Chemist on the implausibility of the chemical bomb

I knew an analysis like this one would come along sooner or later — a chemist examines the implausibility of taking a chemical bomb on board an airplane and actually having a “successful” event with it. He believes it’s pretty implausible — for a liquid substance especially, because of the instabilities of the liquids. But he does throw out some examples of other types of “bombs” that could be constructed, including clothing bombs, to illustrated why restricting these things are examples of security, but rather “security theater” — acting like there’s a security procedure to either calm fears, or more likely, to keep people in a state of panic.
My point from the very first message I posted about the current terrorist “plot” was that the first things they should be providing us is real detail about what the incident is, so that we can decide on our own how to react to it. Tell us who the target was, what they plot was, and what weapons they were using, rather than having government officials say things like “mass murder on an unimaginable scale.” (Yes, that came from the government, not the media. Although the media was irresponsible enough to repeat as a headline in 30 or 40 outlets.)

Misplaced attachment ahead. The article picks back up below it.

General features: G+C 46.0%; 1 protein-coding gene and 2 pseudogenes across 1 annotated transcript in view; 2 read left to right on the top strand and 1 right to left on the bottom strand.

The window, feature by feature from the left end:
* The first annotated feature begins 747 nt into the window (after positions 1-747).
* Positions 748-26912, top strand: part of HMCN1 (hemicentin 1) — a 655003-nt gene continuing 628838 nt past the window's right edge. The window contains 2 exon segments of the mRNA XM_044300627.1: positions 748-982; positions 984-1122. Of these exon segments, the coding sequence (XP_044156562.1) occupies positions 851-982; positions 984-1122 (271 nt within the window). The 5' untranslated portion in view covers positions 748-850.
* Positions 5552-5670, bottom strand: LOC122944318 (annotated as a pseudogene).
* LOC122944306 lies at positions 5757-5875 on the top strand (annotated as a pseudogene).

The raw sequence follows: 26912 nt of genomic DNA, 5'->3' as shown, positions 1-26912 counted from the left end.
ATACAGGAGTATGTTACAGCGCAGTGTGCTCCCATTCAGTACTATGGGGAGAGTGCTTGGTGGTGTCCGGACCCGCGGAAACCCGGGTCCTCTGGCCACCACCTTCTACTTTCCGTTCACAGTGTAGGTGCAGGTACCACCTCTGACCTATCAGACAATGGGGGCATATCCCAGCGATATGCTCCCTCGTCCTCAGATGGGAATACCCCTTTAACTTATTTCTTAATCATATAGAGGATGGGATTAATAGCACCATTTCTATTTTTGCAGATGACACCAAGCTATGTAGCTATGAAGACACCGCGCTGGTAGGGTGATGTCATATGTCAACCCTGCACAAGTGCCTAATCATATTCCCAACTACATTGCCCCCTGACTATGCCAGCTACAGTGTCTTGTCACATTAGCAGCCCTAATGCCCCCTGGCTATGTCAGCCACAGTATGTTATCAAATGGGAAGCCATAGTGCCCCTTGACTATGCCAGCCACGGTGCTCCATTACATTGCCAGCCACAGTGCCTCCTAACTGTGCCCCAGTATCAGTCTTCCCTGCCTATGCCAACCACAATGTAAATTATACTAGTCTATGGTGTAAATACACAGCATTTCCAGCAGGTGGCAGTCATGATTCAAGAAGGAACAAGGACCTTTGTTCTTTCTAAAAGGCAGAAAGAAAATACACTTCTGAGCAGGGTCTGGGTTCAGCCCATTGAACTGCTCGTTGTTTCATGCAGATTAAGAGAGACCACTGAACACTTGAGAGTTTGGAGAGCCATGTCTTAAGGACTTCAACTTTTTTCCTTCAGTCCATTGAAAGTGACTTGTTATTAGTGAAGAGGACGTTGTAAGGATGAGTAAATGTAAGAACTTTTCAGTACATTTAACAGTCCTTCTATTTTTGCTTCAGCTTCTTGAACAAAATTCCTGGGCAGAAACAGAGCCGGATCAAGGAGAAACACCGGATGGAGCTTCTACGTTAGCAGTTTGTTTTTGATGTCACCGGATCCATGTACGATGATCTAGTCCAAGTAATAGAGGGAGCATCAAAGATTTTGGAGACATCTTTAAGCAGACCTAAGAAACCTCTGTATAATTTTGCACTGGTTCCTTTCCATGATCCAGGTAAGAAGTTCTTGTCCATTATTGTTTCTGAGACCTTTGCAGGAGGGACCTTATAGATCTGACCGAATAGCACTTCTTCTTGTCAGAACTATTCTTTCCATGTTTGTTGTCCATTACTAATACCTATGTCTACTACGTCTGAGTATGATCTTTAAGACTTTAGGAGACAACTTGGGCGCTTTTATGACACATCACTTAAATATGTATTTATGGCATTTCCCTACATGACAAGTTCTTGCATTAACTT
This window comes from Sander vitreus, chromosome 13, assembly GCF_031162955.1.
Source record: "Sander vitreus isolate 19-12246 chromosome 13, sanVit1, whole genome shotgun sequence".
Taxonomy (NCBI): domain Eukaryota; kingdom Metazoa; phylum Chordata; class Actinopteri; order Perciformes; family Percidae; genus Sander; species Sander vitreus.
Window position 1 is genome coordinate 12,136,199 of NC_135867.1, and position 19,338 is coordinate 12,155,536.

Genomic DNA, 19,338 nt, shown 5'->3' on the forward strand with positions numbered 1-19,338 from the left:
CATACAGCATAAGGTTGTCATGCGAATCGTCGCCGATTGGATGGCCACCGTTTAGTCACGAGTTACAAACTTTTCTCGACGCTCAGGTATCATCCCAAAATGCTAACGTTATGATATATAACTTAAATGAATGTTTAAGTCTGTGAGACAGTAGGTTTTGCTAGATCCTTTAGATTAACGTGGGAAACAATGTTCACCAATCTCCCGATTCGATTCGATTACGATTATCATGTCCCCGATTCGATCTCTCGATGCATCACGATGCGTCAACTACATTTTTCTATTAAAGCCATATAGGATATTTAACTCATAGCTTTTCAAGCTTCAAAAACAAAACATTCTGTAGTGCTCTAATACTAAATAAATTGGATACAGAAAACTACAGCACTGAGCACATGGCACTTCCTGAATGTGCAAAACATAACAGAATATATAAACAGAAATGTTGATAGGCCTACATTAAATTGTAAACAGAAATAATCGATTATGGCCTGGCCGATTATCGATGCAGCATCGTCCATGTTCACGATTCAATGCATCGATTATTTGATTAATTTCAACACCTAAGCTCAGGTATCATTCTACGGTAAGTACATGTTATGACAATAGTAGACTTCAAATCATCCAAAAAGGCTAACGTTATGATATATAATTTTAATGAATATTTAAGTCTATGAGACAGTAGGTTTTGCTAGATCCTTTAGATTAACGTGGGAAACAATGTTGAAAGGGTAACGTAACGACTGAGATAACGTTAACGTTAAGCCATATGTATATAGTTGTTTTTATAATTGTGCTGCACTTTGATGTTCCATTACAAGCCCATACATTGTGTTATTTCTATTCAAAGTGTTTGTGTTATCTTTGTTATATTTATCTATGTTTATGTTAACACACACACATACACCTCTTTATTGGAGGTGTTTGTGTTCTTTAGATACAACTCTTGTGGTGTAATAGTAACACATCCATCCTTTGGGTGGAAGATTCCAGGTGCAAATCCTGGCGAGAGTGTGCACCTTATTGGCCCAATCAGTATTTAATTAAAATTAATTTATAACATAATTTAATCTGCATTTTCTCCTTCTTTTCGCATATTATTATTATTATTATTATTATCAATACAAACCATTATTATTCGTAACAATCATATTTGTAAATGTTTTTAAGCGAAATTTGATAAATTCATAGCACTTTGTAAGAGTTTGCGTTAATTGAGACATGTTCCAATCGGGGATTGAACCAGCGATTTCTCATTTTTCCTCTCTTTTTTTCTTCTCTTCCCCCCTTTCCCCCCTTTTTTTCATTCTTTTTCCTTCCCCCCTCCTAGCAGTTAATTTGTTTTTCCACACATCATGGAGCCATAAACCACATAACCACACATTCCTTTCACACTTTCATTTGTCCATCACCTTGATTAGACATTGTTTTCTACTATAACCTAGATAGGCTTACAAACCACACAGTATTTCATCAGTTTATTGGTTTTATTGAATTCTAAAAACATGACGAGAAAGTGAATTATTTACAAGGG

Some local folks cited the recent examples of “chemical bombs” found in Fishers as examples of why this is a legitimate threat — but I discounted that early on. The teenagers who built them had a lab of some sort to do it in; they weren’t mixing the bomb on location where it would be unstable. And the power of the bombs wasn’t large enough. They could hurt someone, but they couldn’t even blow apart a mailbox, so they’d hardly take down a plane.
While I don’t think the teenagers should be encouraged to do that sort of thing, I don’t think calling the Department of Homeland Security on them is appropriate either. I can imagine some of our antics as teenagers in the current day — we had some backyard ballistics back then that would have caused a SWAT Team to show up nowadays, and we had nothing but benign intentions for them.

This Post Has One Comment

  1. Steph Mineart

    Given that they’ve found more instances of the local “chemical bombs” in Hamilton County, my chalking it up to a teenage prank is a wrong conclusion. It might be teenagers, but that’s more than a prank, and should be treated quite seriously.

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